LESSONS LEARNT FROM EXPERIENCE
Our free camping experts reveal 15 common mistakes and how you can avoid them
WRITTEN & COMPILED BY GRANT HANAN & LINDA BLOFFWITCH PHOTOGRAPHY BY GRANT HANAN, LINDA BLOFFWITCH
There is no doubt that free camping allows you to experience the best of what our country has to offer. But there is also a good chance that not every camping experience you’ve had has always gone according to plan. To help you avoid the blunders that even the most experienced free campers have made at some stage during their RV travels, we’ve compiled 15 common free camping mistakes with the assistance of some of our regular contributors.
RUNNING OUT OF GAS
If you’ve ever run out of gas when travelling, you will know how inconvenient it can be. Unlike other RV accessories that come with inbuilt gauges, the humble RV gas bottle generally has no such gauge or display.
Try using key tags with labels and dates on your bottles so you know which bottle is full or empty. Better still, pick up an electronic, batteryoperated handheld unit that displays the remaining gas level when held up to the bottle. Regularly marking the lowering gas level on the bottle with a pencil provides you with a good indication of gas consumption.
When free camping at Opal Creek in outback Queensland with friends, we made sure we filled the water tanks at a caravan park in Winton before we left. But somehow, the water level indicators didn’t seem to reflect the amount of water put in.
After a few days free camping, we again checked the water level indicator and found they were showing REALLY low levels, even though we’d been careful with water usage! Luckily we were camping with a caravan repairman, who soon spotted not one problem, but two: wasps had nested in both water inlet valves (hence when we thought the tanks were full, they weren’t!) and to make things worse, a water hose had split while travelling along rough roads. Good thing we had all brought extra water!
It seemed a perfect spring day in outback NSW when we set up our caravan and rolled out the awning at a free camp in readiness to watch the footy Grand Final. We were engrossed in the game when an unexpected gust of wind grabbed our awning and flipped it over the caravan resulting in a large material tear, damaged arms, and some mild panel damage.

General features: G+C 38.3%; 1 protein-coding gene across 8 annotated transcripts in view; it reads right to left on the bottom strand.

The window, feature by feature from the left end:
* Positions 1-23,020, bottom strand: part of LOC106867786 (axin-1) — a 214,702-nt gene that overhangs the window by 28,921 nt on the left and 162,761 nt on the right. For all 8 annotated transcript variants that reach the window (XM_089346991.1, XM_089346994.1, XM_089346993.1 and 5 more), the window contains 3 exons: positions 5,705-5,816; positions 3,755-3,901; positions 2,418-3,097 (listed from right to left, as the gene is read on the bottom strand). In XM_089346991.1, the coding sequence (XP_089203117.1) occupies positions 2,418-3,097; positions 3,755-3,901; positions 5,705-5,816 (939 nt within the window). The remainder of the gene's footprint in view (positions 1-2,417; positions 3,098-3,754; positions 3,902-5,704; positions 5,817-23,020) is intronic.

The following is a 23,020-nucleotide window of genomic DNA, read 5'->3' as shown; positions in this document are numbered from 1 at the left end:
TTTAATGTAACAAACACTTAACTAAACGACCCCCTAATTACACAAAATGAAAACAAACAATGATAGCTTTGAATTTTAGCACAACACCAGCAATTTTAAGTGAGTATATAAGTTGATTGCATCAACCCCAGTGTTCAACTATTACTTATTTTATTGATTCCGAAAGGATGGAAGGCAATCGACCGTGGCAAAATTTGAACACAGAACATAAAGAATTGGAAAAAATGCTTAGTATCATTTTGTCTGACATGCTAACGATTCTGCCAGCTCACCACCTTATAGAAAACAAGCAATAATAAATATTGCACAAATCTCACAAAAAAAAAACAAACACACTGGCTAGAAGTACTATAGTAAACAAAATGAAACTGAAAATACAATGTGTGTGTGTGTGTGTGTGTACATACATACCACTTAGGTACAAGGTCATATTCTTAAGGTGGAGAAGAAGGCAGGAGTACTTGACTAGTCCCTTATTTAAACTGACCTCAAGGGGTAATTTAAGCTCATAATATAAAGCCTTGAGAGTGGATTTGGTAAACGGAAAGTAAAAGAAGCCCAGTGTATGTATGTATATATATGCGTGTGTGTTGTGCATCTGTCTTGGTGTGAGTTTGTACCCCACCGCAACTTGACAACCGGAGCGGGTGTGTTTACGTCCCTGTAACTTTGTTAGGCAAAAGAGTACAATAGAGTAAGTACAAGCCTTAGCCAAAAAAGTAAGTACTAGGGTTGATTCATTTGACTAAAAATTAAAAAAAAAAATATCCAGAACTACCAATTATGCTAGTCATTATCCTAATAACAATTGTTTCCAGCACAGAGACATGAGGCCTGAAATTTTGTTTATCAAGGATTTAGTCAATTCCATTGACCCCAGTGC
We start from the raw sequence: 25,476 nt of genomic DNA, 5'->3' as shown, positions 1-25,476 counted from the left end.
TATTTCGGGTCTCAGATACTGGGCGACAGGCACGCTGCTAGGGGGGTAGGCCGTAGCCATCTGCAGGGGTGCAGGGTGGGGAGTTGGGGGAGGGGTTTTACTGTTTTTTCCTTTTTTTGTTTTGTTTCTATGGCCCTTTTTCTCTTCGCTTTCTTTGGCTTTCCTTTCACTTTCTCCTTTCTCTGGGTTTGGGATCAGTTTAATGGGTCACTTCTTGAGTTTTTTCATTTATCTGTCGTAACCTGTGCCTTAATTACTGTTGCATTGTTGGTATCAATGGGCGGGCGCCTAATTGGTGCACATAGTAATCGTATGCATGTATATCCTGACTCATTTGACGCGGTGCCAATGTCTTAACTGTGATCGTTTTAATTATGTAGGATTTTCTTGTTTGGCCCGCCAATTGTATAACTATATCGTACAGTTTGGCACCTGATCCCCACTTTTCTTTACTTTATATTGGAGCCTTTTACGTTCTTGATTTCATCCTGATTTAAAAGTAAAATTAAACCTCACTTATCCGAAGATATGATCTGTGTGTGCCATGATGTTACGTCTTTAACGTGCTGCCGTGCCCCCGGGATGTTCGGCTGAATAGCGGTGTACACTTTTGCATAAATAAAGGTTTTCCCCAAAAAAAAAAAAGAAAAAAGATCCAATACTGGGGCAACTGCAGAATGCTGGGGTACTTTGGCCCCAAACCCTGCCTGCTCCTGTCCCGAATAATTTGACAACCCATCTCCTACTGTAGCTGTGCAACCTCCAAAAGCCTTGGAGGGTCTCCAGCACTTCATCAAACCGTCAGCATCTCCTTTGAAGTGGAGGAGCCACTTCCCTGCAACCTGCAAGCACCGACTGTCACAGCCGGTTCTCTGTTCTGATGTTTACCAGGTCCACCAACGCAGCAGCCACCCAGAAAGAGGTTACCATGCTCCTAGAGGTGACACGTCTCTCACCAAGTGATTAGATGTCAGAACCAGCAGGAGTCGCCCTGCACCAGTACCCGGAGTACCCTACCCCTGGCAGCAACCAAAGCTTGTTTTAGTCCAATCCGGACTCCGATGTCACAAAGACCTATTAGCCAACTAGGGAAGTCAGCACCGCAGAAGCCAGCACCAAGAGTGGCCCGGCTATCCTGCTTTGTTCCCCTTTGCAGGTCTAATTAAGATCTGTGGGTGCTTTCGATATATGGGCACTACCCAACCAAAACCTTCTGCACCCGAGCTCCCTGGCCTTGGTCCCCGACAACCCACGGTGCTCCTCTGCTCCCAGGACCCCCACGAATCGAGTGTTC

It was a costly exercise! Cheap, small pegs shouldn’t be in any free camper’s kit, and we’ve now replaced ours with multiple strong, high quality pegs that are placed at an angle to the pulling forces.
CAMPING UNDER TREES
When the mercury rises, it makes perfectly good sense to find a shady campsite. Some of the best free camps are located in, and around, native bushland and forests. Large trees as good as they are to camp under, don’t give you any warning whatsoever when they drop limbs, and it doesn’t just happen in windy weather. So you’re placing yourself and family at risk when camping directly underneath.
Avoid parking your RV or vehicle directly under overhanging tree branches and set up camp well away. Instead, travel with your own portable shade devices and use the shade from your RV to provide you with relief from the heat throughout the day.
PICKING YOUR NEIGHBOURS
Bob & Phyllis Bowers
When we pulled into a free camp in Victoria’s Otway State Forest, we thought it was paradise. It had lush green grass, magnificent pine trees, a crystal clear babbling stream, and great camping spots. What we thought was a perfect camp turned out disastrous when later in the day, a group arrived following their Friday “after work session”. They weren’t only loud, but they cut down enough firewood with their chainsaw to last all Winter!
We ended up moving as far away as possible. So when parking nearby to towns, look for any tell-tale signs that the location could be the local party venue. Make sure you give yourself enough room to distance yourself from others, otherwise be prepared to pack up and move on a little further, if need be.
When you’ve been free camping for a while, it can be a little easy to take things for granted. We had accidentally overlooked locking our external storage box one night, and frustratingly found it empty the next morning. Bits and pieces of hose fittings and wheel chocks were strewn over the ground, but items such as our water hoses and power leads were all missing.
If you want to avoid being a thief’s next target, develop a routine that has you checking all of your items are locked away before retiring each night to your RV. The temptation for others to pick up and walk off with what’s yours can be too great. You just never know who you are camping with, or who passes by!
LEAVING RUBBISH OUT
Many of today’s free camps don’t provide rubbish bins, so you’re expected to take it with you when you move on. Leaving rubbish containing food scraps out overnight only encourages unwanted guests and you could be left to clean up a mess the next day.
It goes without saying that you shouldn’t leave rubbish out overnight, so what are you supposed to do with it? We’ve found a gear bag that zips closed and held in place over the spare wheel of your RV or vehicle is a great solution. The rubbish is secure, the smell remains outside the RV, and you’re doing your bit to keep the environment and free camp clean.